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When we make a mistake, make a poor decision, or miss out on an opportunity, we naturally feel the sting of regret. We may wish we could go back in time and do things differently, or we might feel trapped by shame and guilt, unable to move forward.
On the surface, regret seems like a negative emotion. But regret, like every emotion, can be used to inform us and show us ways that we can transform ourselves into better versions of ourselves.
Here are 3 tips to use regret as a powerful tool for transformation:
1. Know that you are not meant to be perfect. Being flawed means there’s room for growth.
We tend to believe that we should strive to live our lives with no mistakes and no regrets. On the contrary, we are not meant to be perfect. If we were all perfect people, there would be no need to work, study, or put in any effort towards bettering ourselves. We are meant to be flawed and growing all the time. We are meant to make mistakes and have regrets. Not ones that cause us pain or prevent us from moving forward but ones that make us better.
According to the wisdom of Kabbalah, a person can never become a teacher unless they have first failed in that area. If a failure brings you towards growth, it is not a failure at all. It’s all leading upwards in the process of you becoming the best version of yourself. Mistakes are not negative, unfortunate events but rather beautiful parts of growth and elevation.
If we view life as a constant progression towards growth, then the lessons we learn from big and small mistakes are necessary for us to move forward. Not just so that we don’t make the same mistakes again but also to help us become better people overall.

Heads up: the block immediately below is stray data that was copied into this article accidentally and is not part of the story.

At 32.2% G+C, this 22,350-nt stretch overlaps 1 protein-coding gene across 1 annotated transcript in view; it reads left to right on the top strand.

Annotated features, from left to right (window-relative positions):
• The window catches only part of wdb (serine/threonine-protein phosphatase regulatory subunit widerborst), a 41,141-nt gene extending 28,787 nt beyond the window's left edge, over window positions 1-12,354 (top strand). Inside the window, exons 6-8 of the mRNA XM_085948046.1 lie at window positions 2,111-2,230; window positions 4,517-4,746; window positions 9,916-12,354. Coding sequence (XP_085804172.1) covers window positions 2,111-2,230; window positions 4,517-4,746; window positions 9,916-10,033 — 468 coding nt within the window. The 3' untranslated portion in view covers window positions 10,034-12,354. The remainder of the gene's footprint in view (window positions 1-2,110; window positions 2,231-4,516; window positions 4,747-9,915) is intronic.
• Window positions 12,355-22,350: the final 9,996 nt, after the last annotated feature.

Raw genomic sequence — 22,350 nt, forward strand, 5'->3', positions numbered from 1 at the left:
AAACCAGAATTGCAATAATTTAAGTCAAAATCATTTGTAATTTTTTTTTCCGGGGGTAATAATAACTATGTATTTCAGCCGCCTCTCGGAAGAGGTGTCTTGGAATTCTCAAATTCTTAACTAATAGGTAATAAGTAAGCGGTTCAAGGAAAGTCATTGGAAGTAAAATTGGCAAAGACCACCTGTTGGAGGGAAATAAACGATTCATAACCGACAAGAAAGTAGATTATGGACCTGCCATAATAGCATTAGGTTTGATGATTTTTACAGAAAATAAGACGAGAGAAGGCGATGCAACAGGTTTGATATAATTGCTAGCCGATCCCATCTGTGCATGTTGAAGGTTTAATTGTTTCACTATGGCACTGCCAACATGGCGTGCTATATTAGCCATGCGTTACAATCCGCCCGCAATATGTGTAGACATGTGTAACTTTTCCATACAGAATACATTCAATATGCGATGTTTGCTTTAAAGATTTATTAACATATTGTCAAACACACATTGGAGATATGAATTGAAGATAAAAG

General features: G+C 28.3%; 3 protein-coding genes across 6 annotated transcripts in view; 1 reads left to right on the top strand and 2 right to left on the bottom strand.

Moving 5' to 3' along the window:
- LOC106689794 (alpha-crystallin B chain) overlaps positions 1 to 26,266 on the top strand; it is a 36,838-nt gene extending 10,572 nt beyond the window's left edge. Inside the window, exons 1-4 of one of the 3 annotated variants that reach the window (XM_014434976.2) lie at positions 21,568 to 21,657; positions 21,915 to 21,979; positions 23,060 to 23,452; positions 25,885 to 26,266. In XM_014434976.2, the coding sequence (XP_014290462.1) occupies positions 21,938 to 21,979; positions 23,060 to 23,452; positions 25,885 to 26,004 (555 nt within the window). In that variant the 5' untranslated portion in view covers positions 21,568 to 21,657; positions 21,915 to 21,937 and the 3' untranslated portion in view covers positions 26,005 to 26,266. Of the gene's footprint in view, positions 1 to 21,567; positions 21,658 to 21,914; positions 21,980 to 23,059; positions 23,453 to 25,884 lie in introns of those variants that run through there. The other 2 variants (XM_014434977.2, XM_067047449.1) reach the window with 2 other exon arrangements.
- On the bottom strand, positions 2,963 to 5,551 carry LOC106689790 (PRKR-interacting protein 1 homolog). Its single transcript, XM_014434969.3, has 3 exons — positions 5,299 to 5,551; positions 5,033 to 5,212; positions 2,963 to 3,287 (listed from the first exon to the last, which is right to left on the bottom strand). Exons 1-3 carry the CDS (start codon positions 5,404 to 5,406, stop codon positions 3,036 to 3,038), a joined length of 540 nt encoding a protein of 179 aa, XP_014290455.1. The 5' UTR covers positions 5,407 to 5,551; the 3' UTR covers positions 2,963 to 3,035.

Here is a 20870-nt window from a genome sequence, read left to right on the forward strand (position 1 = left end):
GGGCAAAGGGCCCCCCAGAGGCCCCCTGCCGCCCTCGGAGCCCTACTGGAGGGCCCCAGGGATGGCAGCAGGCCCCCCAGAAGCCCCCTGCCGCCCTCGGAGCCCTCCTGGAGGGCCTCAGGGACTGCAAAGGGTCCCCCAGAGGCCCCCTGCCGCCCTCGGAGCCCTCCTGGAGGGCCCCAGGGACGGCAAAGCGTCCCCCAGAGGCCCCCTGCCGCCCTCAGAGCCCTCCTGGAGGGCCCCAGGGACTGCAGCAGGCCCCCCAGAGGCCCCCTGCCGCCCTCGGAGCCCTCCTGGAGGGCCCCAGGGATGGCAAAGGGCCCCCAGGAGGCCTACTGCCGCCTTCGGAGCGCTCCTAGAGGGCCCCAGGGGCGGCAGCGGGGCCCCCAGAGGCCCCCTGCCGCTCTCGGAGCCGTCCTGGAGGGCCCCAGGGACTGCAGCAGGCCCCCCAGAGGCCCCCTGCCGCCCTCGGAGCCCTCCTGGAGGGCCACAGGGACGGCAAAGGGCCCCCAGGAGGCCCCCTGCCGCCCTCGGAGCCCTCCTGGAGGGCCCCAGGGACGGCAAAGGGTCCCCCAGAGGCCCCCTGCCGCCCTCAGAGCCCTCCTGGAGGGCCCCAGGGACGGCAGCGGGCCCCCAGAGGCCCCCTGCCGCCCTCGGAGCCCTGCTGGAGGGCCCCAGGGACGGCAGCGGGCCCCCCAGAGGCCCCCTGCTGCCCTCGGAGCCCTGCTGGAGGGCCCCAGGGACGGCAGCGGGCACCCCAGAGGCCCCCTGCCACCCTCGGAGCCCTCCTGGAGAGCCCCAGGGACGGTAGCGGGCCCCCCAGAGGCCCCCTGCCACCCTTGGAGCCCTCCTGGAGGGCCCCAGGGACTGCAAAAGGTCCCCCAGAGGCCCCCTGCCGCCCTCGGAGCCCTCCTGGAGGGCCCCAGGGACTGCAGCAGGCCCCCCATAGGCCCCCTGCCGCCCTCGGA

Sit down with your regret, feel it fully, and then use all that energy and transform it into something to help you grow.
2. Have certainty that your mistakes led you where you need to be today.
Picture you are driving to work, running late for a big meeting, and you make a wrong turn. Now you are going to be even later. You feel frustrated and angry with yourself that you didn’t leave earlier, didn’t pay more attention to the road, or didn’t use your GPS. However, what you don’t know is that if you hadn’t made that wrong turn, you would’ve been involved in a fender bender that would’ve not only cost you more time but more money as well.
We never see the full picture of our actions. Our choices and mistakes have brought us to the place we are now, which is perfect, exact, and purposeful. We are exactly where we are meant to be. This doesn’t let us off the hook, of course. We are meant to learn from our mistakes and reevaluate for the future, but we can’t have clarity about our decision-making unless we fully accept that where we are right now is where we are meant to be.
Understand that your soul needed to go through that experience, even if it was painful or disappointing. Where you find yourself now is just where you need to be. It might not be where you wanted to be or where you could have been, but it is where your soul needs to be. Once you accept that, you can move forward with the information and lessons your mistakes offer, rather than the weight of regret.
3. Make your intention to learn from your mistakes.
Regret is a powerful motivator and tool for change. The most important part of life is learning from mistakes and experiences rather than trying to erase them. Sometimes we need the sting of the mistake or the burn of embarrassment to help us internalize the lesson.
You can change the way you experience regret so that it doesn’t feel heavy but rather like information. Use your regrets as data that inform your future decisions. Look back on your mistakes, not because you wish you were in a different place than you are now, but to inform your decision-making for next time you have a similar dilemma.
Think of the lessons learned from big or small mistakes as necessary. Try making a list of your failures, your setbacks, along with what you learned from each of them and how you can apply that going forward. When you learn from your regrets, you can get to a place where you show up for yourself, make better decisions, and grab more opportunities.
Regret does not have to be a reason to stay paralyzed from moving forward. Although it doesn’t feel good, we can use it to learn about ourselves and the world, informing our future decisions and helping us grow. Our mistakes and feelings of regret are necessary. Without them, we would be stagnant. They push us in new directions and lead us exactly where our souls need to be, even if that place isn’t always comfortable. Try reframing the way you think about your regrets and use it to fuel your future fulfillment.